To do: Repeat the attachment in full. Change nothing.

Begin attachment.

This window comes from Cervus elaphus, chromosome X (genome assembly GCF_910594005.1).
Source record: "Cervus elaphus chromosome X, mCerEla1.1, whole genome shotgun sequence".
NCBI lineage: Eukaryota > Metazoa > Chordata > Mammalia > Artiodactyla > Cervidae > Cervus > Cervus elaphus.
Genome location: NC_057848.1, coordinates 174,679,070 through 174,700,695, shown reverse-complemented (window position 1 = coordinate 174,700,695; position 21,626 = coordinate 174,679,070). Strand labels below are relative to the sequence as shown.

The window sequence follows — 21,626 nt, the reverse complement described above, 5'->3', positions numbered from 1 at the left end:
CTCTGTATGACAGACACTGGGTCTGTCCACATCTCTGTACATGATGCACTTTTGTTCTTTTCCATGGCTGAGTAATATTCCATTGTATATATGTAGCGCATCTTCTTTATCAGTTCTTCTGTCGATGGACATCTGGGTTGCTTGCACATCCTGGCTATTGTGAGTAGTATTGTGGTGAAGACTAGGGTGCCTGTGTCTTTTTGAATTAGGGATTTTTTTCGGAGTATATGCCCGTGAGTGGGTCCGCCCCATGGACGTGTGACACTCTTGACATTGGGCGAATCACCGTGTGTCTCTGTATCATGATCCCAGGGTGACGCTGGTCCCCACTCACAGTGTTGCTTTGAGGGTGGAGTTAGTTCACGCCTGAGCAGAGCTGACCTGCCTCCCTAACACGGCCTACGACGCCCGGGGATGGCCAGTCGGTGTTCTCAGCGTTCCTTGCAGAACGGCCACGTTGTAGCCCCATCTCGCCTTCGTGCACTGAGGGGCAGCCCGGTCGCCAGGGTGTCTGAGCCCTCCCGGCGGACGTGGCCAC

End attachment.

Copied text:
This window comes from Cervus elaphus, chromosome X (genome assembly GCF_910594005.1).
Source record: "Cervus elaphus chromosome X, mCerEla1.1, whole genome shotgun sequence".
NCBI lineage: Eukaryota > Metazoa > Chordata > Mammalia > Artiodactyla > Cervidae > Cervus > Cervus elaphus.
Genome location: NC_057848.1, coordinates 174,679,070 through 174,700,695, shown reverse-complemented (window position 1 = coordinate 174,700,695; position 21,626 = coordinate 174,679,070). Strand labels below are relative to the sequence as shown.

The window sequence follows — 21,626 nt, the reverse complement described above, 5'->3', positions numbered from 1 at the left end:
CTCTGTATGACAGACACTGGGTCTGTCCACATCTCTGTACATGATGCACTTTTGTTCTTTTCCATGGCTGAGTAATATTCCATTGTATATATGTAGCGCATCTTCTTTATCAGTTCTTCTGTCGATGGACATCTGGGTTGCTTGCACATCCTGGCTATTGTGAGTAGTATTGTGGTGAAGACTAGGGTGCCTGTGTCTTTTTGAATTAGGGATTTTTTTCGGAGTATATGCCCGTGAGTGGGTCCGCCCCATGGACGTGTGACACTCTTGACATTGGGCGAATCACCGTGTGTCTCTGTATCATGATCCCAGGGTGACGCTGGTCCCCACTCACAGTGTTGCTTTGAGGGTGGAGTTAGTTCACGCCTGAGCAGAGCTGACCTGCCTCCCTAACACGGCCTACGACGCCCGGGGATGGCCAGTCGGTGTTCTCAGCGTTCCTTGCAGAACGGCCACGTTGTAGCCCCATCTCGCCTTCGTGCACTGAGGGGCAGCCCGGTCGCCAGGGTGTCTGAGCCCTCCCGGCGGACGTGGCCAC